What the country needs most is a healthy dose of empathy. The Trump candidacy has done nothing to erase our “empathy deficit.” Indeed, just because we can say something does not mean that we should say it. Political incorrectness, to the extent that the term is useful at all, should be inspired by human decency and compassion, not defined by its opposition to it.

At its best, political correctness is shorthand for how the words we choose should reflect a sensitivity for historical wrongs. There is nothing wrong or un-American about that. It can also serve to remind us that democracy and individual rights are not always mutually supporting. But Trump has taken the worst element of political correctness, the reverence for identity, as a means pursue his undemocratic and illiberal aims.

 

Notes

[1] For more, see my Sinclair Lewis and American Democracy (New York, NY: Lexington Books, 2016), especially Chapter Three.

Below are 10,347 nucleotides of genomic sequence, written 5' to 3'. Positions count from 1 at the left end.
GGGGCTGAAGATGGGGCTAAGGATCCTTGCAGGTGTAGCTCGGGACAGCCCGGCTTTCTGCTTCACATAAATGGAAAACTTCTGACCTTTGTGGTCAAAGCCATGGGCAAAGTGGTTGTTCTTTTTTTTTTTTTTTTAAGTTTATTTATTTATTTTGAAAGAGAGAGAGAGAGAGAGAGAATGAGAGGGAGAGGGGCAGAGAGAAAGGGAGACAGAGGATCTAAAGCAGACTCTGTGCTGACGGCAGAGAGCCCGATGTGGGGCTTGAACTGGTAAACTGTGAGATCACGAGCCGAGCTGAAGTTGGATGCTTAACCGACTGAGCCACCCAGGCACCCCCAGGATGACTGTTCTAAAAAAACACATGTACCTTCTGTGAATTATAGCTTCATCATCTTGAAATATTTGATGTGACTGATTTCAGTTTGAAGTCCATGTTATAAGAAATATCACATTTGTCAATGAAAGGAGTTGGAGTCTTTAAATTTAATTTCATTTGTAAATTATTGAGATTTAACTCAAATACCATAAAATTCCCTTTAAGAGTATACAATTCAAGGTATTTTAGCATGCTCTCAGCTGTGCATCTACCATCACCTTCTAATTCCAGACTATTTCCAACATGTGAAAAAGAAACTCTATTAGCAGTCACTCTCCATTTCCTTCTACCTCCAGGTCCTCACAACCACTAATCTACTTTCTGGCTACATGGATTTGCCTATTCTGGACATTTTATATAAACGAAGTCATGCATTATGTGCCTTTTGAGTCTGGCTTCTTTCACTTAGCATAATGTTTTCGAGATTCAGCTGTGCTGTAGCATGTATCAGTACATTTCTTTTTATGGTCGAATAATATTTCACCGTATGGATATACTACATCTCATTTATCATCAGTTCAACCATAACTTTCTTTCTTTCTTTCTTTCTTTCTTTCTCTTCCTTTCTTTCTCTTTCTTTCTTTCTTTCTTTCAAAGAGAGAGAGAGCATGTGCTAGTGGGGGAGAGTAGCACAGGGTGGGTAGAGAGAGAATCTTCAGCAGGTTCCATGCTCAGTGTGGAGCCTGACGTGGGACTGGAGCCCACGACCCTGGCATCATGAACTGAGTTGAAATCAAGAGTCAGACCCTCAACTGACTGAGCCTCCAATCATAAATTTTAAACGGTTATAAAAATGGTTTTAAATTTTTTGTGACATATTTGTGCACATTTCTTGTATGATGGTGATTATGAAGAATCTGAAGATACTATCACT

[2] Max Ehrenfreund and Jeff Guo, “A massive new study debunks a widespread theory for Donald Trump’s success,” The Washington Post, Aug. 12, 2016.

[3] Philip Bump, “A Trump county campaign chair in Ohio just blamed racism on Obama,” The Washington Post, Sept. 22, 2016.

[4] Paul Schwartzman, “Psychologists and massage therapists are reporting ‘Trump anxiety’ among clients,” The Washington Post, March 6, 2016.

Steven MichelsSteven Michels

Steven Michels

Steven Michels is a Professor of Political Science at Sacred Heart University in Connecticut. He is author of The Case against Democracy (Praeger, 2013) and Sinclair Lewis and American Democracy (Lexington Books, 2017).